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  • #31
    Not in Louisiana. Check the Ohio criminal statutes regarding justification of homicide. Louisiana is very specific that citizens are within their rights to use deadly force to prevent someone from attempting to forcibly gain entry to their home, or any other occupied home, or to use deadly force against someone who has already gained entry. This means that a Louisiana person may shoot a burglar who is in the home, or outside trying to get in, but not one who is fleeing *and is outside*. We reserve the right to shoot the scum in the back if he doesn't make it to the door in time.
    Last edited by BayouCop; 12-03-2010, 04:33 PM.

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    • #32
      Many states now seem to grant homeowners immunity from lawsuits if they use force in defending their homes.

      I would not be comfortable shooting through a door. Like other people have pointed out, you don't know who is there. Family member, drunk college kid or the police department because they saw you had an open door or a neighbor called them about the guy who broke into your house (I know cops who think not announcing their presence in a house is more "tactical").

      I say error on saving your own life, but I doubt I would find myself squeezing rounds through a closed door when the only information I had was "someone is in the house"

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      • #33
        Means, Proximity and intent. If you can provide these three elements then deadly force is justified in MN. Behind a closed door might be a stretch but with that being said if this was my house I would be placing holes through my new oak door.

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        • #34
          Originally posted by RoadKingTrooper View Post
          Forum: Ask a Cop

          Looking for advice? Is there something you always wanted to ask a cop? Only LEOs should answer questions.

          Yet another non LEO giving "advice" in Ask a Cop


          I think he was referencing someone...


          In California - As told to me by family members who were detectives with local PD's and SO's.

          The best bet. Stay in the bedroom, make sure you have 911 on speaker phone. Speak in a loud, clear manner that you are warning the person to stay away, and that they're coming through the door. 911 calls are recorded.
          If they come through that door, and you are in fear of your life. You can use deadly force.

          To avoid the horrific civil suits in California, make sure you don't shoot someone in the back. That can be seen as they're running away, and no longer a threat.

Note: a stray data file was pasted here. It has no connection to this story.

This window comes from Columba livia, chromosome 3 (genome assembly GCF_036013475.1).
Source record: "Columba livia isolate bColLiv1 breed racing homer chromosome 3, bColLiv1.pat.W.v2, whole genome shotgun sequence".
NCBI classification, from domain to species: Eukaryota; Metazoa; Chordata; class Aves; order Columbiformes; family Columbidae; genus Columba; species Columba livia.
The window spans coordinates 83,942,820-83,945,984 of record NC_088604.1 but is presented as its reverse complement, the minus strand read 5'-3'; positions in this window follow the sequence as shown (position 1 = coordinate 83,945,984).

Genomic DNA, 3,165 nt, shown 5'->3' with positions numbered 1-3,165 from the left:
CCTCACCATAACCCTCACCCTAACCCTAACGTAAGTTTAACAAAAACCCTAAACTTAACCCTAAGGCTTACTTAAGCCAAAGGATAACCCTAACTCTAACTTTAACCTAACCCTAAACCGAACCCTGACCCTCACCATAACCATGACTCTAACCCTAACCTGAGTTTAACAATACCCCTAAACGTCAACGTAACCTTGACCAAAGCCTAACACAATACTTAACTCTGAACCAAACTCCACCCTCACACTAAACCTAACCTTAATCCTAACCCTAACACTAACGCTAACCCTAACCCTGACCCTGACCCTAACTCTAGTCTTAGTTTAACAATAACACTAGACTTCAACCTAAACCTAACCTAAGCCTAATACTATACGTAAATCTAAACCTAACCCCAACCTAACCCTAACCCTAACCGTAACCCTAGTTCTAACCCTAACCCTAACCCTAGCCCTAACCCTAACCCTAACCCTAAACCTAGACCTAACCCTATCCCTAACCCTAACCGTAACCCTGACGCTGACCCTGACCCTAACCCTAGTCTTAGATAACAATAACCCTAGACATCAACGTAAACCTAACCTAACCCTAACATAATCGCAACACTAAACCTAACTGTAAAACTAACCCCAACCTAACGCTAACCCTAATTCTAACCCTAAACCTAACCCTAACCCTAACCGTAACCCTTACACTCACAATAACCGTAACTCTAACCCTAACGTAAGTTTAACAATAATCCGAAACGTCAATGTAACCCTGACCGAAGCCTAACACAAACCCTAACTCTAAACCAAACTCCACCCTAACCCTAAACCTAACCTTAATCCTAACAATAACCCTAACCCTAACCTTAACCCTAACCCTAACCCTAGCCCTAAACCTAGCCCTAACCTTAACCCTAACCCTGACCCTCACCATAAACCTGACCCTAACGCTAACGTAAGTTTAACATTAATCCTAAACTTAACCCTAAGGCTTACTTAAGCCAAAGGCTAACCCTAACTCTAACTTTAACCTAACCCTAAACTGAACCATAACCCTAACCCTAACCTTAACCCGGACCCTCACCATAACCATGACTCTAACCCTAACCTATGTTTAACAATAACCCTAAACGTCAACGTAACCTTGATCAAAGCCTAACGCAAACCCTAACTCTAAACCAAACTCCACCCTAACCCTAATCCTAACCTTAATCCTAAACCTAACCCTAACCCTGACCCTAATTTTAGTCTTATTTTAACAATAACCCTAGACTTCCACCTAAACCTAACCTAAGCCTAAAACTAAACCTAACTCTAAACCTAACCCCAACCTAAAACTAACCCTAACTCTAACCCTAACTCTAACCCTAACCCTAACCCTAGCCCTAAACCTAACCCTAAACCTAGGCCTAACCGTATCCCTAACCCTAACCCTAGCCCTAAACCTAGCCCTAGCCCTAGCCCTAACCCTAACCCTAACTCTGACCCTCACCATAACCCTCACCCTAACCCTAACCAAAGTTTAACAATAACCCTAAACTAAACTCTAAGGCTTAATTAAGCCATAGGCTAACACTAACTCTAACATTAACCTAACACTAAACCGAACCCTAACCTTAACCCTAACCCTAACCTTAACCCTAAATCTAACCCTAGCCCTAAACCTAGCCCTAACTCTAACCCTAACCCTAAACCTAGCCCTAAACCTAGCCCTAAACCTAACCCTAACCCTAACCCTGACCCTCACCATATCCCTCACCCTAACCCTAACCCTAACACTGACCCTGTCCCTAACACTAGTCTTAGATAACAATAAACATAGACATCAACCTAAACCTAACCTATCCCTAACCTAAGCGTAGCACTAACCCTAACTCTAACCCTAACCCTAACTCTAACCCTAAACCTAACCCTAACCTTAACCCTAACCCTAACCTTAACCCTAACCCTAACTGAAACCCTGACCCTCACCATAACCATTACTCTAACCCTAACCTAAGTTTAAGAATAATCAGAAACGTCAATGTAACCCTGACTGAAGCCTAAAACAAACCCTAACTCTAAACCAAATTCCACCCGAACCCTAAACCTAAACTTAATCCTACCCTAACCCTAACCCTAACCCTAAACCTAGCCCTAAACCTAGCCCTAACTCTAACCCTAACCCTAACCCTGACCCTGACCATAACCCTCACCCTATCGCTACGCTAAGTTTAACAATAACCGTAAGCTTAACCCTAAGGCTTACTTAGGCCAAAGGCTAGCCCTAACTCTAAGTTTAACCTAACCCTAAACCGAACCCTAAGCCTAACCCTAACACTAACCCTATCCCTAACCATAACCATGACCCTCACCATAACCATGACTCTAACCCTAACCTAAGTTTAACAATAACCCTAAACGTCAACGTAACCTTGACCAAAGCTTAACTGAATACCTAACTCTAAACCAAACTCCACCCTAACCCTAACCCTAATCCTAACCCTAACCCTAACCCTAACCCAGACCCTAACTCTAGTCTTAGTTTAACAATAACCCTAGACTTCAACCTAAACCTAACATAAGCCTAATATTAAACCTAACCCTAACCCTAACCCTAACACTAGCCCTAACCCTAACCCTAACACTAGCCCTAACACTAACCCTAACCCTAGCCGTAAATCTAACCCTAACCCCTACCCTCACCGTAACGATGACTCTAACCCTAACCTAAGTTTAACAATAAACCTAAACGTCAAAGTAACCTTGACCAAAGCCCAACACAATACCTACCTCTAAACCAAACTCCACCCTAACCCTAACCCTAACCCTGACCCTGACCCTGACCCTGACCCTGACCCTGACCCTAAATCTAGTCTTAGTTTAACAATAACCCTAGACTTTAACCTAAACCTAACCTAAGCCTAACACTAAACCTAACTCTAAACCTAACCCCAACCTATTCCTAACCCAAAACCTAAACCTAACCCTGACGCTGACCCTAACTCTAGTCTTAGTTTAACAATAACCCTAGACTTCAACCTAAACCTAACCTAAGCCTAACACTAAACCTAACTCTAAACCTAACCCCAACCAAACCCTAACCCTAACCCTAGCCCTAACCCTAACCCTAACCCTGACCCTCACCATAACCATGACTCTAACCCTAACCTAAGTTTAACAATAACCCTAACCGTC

As others have said, and is the case, it is completely state dependent.

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          • #35
            Originally posted by Spikerz View Post
            In California - As told to me by family members who were detectives with local PD's and SO's.

            The best bet. Stay in the bedroom, make sure you have 911 on speaker phone. Speak in a loud, clear manner that you are warning the person to stay away, and that they're coming through the door. 911 calls are recorded.
            If they come through that door, and you are in fear of your life. You can use deadly force.

            To avoid the horrific civil suits in California, make sure you don't shoot someone in the back. That can be seen as they're running away, and no longer a threat.

            As others have said, and is the case, it is completely state dependent.
            "Starting process to become a Reserve Officer". A large part of any successful application process is the ability to read and follow simple instructions. This is "Ask a Cop". Currently, you are NOT one. You can ask a question, and you can respond to replies to your original post. That's what you can do. What you can't do is respond as if you were already an Officer. Pretty simple, isn't it?

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            • #36
              Originally posted by PhilipCal View Post
              "Starting process to become a Reserve Officer". A large part of any successful application process is the ability to read and follow simple instructions. This is "Ask a Cop". Currently, you are NOT one. You can ask a question, and you can respond to replies to your original post. That's what you can do. What you can't do is respond as if you were already an Officer. Pretty simple, isn't it?
              Indeed my mistake all. I actually thought I was still browsing in the General section and not the Ask section.
              I apologize to all, and hope it didn't detract from the OP's excellent question.

              Mike

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